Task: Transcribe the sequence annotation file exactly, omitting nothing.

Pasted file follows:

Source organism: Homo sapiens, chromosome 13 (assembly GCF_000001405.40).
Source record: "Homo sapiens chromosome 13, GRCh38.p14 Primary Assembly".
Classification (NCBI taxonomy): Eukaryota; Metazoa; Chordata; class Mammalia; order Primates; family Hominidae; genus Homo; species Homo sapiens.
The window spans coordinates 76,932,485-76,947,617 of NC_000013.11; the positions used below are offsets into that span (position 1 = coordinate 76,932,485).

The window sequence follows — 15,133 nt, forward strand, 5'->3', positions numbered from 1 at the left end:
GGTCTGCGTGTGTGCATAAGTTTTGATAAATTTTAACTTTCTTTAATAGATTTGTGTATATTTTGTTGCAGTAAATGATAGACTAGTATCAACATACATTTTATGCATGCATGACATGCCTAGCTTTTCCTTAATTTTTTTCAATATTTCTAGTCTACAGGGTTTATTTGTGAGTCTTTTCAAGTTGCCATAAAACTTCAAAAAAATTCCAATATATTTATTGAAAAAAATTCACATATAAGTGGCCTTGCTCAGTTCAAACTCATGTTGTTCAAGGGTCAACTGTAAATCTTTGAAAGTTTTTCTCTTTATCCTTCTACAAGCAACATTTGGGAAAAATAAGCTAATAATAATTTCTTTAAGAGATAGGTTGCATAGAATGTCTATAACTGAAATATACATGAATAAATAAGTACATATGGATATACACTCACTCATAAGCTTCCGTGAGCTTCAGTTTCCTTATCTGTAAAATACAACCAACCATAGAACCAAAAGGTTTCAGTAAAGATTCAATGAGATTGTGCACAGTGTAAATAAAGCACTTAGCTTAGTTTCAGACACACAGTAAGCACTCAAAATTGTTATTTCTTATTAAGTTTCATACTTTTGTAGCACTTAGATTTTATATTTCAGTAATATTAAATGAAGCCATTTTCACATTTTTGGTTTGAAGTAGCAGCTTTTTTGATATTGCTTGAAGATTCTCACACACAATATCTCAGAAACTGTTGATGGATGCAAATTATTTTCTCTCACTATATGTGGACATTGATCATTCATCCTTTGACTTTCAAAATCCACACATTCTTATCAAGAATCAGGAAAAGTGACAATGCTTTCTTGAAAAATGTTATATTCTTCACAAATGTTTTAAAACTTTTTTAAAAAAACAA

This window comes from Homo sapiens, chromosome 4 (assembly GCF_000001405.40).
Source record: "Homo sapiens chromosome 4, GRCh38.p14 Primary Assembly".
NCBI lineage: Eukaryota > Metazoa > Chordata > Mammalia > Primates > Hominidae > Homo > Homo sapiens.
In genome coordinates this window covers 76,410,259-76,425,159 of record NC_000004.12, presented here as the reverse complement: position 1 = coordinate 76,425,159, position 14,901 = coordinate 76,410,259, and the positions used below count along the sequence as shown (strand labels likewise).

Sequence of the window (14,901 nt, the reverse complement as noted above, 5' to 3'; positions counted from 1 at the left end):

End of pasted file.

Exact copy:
Source organism: Homo sapiens, chromosome 13 (assembly GCF_000001405.40).
Source record: "Homo sapiens chromosome 13, GRCh38.p14 Primary Assembly".
Classification (NCBI taxonomy): Eukaryota; Metazoa; Chordata; class Mammalia; order Primates; family Hominidae; genus Homo; species Homo sapiens.
The window spans coordinates 76,932,485-76,947,617 of NC_000013.11; the positions used below are offsets into that span (position 1 = coordinate 76,932,485).

The window sequence follows — 15,133 nt, forward strand, 5'->3', positions numbered from 1 at the left end:
GGTCTGCGTGTGTGCATAAGTTTTGATAAATTTTAACTTTCTTTAATAGATTTGTGTATATTTTGTTGCAGTAAATGATAGACTAGTATCAACATACATTTTATGCATGCATGACATGCCTAGCTTTTCCTTAATTTTTTTCAATATTTCTAGTCTACAGGGTTTATTTGTGAGTCTTTTCAAGTTGCCATAAAACTTCAAAAAAATTCCAATATATTTATTGAAAAAAATTCACATATAAGTGGCCTTGCTCAGTTCAAACTCATGTTGTTCAAGGGTCAACTGTAAATCTTTGAAAGTTTTTCTCTTTATCCTTCTACAAGCAACATTTGGGAAAAATAAGCTAATAATAATTTCTTTAAGAGATAGGTTGCATAGAATGTCTATAACTGAAATATACATGAATAAATAAGTACATATGGATATACACTCACTCATAAGCTTCCGTGAGCTTCAGTTTCCTTATCTGTAAAATACAACCAACCATAGAACCAAAAGGTTTCAGTAAAGATTCAATGAGATTGTGCACAGTGTAAATAAAGCACTTAGCTTAGTTTCAGACACACAGTAAGCACTCAAAATTGTTATTTCTTATTAAGTTTCATACTTTTGTAGCACTTAGATTTTATATTTCAGTAATATTAAATGAAGCCATTTTCACATTTTTGGTTTGAAGTAGCAGCTTTTTTGATATTGCTTGAAGATTCTCACACACAATATCTCAGAAACTGTTGATGGATGCAAATTATTTTCTCTCACTATATGTGGACATTGATCATTCATCCTTTGACTTTCAAAATCCACACATTCTTATCAAGAATCAGGAAAAGTGACAATGCTTTCTTGAAAAATGTTATATTCTTCACAAATGTTTTAAAACTTTTTTAAAAAAACAA

This window comes from Homo sapiens, chromosome 4 (assembly GCF_000001405.40).
Source record: "Homo sapiens chromosome 4, GRCh38.p14 Primary Assembly".
NCBI lineage: Eukaryota > Metazoa > Chordata > Mammalia > Primates > Hominidae > Homo > Homo sapiens.
In genome coordinates this window covers 76,410,259-76,425,159 of record NC_000004.12, presented here as the reverse complement: position 1 = coordinate 76,425,159, position 14,901 = coordinate 76,410,259, and the positions used below count along the sequence as shown (strand labels likewise).

Sequence of the window (14,901 nt, the reverse complement as noted above, 5' to 3'; positions counted from 1 at the left end):